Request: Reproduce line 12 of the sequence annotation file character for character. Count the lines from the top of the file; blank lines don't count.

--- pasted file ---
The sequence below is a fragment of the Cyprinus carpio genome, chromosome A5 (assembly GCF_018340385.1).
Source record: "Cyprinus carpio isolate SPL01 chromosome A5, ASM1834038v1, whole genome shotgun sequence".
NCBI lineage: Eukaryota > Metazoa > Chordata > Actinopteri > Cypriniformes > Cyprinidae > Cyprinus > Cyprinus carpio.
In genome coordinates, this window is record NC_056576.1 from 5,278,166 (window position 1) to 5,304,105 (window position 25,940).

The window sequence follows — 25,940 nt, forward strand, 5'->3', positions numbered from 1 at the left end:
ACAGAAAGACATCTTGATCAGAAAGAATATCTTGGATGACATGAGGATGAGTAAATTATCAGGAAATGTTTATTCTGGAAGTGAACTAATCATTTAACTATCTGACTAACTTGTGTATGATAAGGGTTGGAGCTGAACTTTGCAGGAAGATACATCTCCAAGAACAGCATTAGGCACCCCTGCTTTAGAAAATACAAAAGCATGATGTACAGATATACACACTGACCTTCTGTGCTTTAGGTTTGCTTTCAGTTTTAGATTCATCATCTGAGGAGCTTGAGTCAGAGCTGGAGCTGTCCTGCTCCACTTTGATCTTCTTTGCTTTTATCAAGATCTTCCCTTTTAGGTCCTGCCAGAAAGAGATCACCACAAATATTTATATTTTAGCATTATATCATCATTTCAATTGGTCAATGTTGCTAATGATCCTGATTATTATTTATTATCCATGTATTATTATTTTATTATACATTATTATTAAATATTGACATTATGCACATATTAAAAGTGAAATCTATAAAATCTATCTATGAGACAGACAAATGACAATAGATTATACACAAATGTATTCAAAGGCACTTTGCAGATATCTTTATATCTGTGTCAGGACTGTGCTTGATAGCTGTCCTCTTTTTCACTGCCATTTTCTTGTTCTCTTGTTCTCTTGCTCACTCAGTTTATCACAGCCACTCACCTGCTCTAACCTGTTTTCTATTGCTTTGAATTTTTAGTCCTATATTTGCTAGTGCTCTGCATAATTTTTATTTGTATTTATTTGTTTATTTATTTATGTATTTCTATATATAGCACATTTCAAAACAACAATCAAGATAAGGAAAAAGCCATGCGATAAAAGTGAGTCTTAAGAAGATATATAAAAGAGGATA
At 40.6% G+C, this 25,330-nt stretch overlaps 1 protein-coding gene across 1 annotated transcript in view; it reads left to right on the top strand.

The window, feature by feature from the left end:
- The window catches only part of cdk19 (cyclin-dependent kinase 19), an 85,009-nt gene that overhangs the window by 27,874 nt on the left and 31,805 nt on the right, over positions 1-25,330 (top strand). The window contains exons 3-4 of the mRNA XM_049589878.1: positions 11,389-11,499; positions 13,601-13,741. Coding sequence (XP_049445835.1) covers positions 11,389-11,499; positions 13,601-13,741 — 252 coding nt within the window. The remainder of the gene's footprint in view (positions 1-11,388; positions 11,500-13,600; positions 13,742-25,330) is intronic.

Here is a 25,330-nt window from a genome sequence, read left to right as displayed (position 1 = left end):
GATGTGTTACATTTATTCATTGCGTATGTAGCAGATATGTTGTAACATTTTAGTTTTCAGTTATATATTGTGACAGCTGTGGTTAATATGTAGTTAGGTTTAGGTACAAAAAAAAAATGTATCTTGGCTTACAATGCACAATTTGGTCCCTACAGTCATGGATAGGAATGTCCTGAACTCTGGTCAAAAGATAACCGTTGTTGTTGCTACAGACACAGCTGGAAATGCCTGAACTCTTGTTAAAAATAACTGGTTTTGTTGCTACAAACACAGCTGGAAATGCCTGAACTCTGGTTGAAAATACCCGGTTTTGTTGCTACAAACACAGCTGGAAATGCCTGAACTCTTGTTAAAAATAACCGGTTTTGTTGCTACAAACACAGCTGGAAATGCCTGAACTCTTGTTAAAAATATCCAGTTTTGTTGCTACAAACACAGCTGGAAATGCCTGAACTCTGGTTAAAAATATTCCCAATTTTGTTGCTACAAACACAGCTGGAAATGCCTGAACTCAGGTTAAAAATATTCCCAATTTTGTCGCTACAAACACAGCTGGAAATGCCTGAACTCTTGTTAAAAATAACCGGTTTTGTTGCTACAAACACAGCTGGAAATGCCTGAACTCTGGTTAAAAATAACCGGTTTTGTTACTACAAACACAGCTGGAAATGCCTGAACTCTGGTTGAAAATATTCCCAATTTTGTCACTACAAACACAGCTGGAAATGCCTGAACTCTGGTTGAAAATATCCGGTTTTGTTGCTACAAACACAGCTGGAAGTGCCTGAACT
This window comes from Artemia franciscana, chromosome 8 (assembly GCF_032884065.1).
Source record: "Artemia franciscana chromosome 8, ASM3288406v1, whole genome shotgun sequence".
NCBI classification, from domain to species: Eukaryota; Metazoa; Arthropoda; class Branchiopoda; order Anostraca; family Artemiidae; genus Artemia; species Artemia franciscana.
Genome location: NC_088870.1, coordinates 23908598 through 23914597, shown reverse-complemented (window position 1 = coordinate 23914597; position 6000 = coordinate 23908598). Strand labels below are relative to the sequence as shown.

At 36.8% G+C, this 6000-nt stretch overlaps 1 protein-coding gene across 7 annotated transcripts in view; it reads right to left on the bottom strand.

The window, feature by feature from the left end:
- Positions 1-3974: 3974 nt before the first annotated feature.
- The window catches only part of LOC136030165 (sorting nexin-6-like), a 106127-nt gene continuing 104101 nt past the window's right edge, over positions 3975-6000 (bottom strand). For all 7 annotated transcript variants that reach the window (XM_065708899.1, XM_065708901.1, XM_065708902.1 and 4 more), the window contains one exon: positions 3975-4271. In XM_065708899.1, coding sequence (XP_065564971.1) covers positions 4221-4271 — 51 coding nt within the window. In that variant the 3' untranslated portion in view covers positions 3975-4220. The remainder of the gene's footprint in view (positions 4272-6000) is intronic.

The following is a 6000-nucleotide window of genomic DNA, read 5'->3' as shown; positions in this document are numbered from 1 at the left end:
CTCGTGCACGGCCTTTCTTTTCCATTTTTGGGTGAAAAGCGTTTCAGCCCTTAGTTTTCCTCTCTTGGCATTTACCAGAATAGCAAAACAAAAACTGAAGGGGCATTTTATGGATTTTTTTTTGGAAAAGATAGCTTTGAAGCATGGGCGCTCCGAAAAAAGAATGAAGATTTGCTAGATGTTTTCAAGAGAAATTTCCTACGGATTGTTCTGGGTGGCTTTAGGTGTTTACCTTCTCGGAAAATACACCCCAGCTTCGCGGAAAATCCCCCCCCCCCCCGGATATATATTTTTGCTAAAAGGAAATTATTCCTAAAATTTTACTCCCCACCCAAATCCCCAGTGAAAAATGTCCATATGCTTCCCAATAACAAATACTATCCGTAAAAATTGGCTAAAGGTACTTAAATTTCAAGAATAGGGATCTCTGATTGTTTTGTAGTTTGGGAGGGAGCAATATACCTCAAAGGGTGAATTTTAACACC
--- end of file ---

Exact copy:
This window comes from Artemia franciscana, chromosome 8 (assembly GCF_032884065.1).